In addition to including the 6 elements listed above, I worked on including more visibility this year. I was mindful of balancing beauty and utility. I wanted our work, vision, thought, prototypes, iterations and our creative and cognitive “mess” to be visible. It adds a richness to the space — telling our story while increasing curiosity, inquiry, wonder, learning, understanding, creativity and excellence!

 

Here are a few photos with my reflections.

Last year our maker projects where stored in a classroom cabinet. This year, some awesome maintenance people ripped out the cabinet, and I replaced it with this open shelving unit. The wall behind and beside it is covered with a large art piece my students made last year. (How awesome is that?!!!) The use of that artwork, the trays for student work, and the words on the front of the shelving unit let everyone know these things are valued and supported.

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A second smaller shelving unit — on the coolest, gigantic wheels — keeps our tools neat and easily accessible. There’s opportunity for remarkable exploration and learning through the use of these tools.

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The maker trolley has always been a part of the makerspace, but this year I am repurposing the back to hold more materials, and storing our large item bins in the open. I am hopeful this will increase use and understanding.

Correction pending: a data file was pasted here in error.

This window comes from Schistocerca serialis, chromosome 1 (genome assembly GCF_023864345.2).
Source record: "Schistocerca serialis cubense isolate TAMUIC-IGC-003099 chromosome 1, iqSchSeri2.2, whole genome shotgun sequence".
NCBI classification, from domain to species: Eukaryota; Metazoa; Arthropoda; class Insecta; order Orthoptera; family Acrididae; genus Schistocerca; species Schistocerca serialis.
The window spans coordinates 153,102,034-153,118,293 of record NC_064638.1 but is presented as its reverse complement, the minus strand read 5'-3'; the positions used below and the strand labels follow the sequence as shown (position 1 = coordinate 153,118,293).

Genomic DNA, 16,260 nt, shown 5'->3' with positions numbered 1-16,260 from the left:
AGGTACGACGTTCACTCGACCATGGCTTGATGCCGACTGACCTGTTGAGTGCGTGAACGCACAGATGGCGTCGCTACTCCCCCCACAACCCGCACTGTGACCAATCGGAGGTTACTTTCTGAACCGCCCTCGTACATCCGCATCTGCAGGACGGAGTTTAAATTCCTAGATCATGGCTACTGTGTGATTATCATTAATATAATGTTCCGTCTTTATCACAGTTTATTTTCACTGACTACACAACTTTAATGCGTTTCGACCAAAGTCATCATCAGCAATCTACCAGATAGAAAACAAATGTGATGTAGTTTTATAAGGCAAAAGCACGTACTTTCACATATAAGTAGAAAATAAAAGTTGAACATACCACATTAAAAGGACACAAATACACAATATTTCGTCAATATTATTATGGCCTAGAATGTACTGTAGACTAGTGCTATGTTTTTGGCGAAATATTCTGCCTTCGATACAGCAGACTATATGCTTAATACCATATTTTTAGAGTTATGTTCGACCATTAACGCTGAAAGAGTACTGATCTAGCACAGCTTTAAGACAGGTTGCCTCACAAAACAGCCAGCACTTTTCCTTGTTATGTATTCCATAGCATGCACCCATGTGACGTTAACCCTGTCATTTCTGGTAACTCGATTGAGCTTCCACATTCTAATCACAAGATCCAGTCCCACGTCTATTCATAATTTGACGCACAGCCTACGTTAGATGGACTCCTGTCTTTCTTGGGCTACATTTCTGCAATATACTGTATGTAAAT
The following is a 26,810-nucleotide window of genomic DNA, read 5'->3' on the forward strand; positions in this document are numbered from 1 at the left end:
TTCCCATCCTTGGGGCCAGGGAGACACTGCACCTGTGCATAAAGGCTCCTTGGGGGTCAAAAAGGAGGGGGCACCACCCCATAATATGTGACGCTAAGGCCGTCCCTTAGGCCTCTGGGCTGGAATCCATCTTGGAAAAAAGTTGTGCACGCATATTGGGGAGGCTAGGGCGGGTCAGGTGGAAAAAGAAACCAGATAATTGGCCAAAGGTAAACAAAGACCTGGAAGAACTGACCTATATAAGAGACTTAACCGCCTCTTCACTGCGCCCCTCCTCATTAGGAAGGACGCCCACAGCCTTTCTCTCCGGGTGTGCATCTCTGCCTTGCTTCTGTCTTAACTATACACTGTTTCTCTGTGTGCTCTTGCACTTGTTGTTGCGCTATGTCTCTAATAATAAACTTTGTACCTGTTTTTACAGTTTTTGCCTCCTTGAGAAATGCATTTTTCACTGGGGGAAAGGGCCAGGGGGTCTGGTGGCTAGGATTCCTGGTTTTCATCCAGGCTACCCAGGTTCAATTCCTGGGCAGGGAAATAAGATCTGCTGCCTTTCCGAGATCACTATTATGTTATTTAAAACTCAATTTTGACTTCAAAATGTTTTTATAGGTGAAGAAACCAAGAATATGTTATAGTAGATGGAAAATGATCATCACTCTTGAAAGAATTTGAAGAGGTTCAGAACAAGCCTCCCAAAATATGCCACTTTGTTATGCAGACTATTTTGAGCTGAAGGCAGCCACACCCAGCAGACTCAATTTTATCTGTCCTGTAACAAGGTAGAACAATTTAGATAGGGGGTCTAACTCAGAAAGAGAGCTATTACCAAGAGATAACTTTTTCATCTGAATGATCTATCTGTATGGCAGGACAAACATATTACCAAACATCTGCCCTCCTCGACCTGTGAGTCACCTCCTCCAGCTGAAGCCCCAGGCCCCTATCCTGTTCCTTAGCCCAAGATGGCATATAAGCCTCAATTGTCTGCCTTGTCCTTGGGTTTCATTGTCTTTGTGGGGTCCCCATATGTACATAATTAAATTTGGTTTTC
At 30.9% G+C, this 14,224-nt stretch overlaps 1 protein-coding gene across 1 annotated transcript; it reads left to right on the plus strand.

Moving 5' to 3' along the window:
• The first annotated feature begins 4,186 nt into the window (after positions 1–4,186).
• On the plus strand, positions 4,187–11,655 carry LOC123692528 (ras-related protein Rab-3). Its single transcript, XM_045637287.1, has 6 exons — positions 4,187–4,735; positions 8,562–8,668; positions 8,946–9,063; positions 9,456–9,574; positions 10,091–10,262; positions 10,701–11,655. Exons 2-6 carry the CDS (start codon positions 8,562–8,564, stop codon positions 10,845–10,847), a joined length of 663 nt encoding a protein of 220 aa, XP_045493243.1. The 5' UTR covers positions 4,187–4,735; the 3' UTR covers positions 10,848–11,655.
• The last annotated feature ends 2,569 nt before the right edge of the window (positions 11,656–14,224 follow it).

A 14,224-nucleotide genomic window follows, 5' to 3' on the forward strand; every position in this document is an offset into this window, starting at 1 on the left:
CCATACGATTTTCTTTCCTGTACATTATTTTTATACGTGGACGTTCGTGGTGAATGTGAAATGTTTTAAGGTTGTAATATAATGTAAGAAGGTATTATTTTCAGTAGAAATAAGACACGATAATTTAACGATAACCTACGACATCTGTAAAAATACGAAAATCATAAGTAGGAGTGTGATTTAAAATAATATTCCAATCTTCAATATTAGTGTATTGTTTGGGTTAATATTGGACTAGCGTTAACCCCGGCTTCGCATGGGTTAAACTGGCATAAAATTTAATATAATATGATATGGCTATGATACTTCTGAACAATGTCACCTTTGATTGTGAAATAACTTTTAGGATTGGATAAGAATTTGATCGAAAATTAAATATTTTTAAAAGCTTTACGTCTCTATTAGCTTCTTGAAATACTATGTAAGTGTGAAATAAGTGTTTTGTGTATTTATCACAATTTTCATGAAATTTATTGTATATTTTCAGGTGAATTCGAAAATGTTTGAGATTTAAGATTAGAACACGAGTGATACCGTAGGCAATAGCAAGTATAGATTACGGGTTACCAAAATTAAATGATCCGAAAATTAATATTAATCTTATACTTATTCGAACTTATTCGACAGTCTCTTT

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The two classroom easels provide opportunities for creative art experiences outside the regular art curriculum. The second is actually a double easel – fabulous for conversation and inspiration! I love leaving the dried paint on the easels. It adds an element of beauty and history to the space, and allows for freedom as one paints.

I’m thinking about the resources I have that might enable me to store paper beneath the easels — enabling the artists to be autonomous in their work. I have some ideas I’m going to try this week.

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I love the connection between my learners’ art experience and mine (the watercolors are my work). I also like the suggestion of a connection between painting, shapes, blocks and building.

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Print is plentiful and purposeful in my learning space. I want my students to read the room and learn. I want them to become more skilled at letter recognition and use, and to be inspired — to see, read, absorb, and live, what is important.

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I love all the little print treasures in my space, so it’s nearly impossible to choose a favorite. However, I am enjoying this one quite a bit!  I wonder what it will evoke or awaken in those who see it. For me it stirs up joy, possibility, positivity, and continuing even when obstacles arise.

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And this, partially hidden gem, out of the way of traffic, is a message from me, to me. “Be a superhero every day. The kids and the world deserve it!”

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All the best to all my fellow educators. Arm yourself with another Malaguzzi truth “Nothing without joy!” and have a fantabulous year!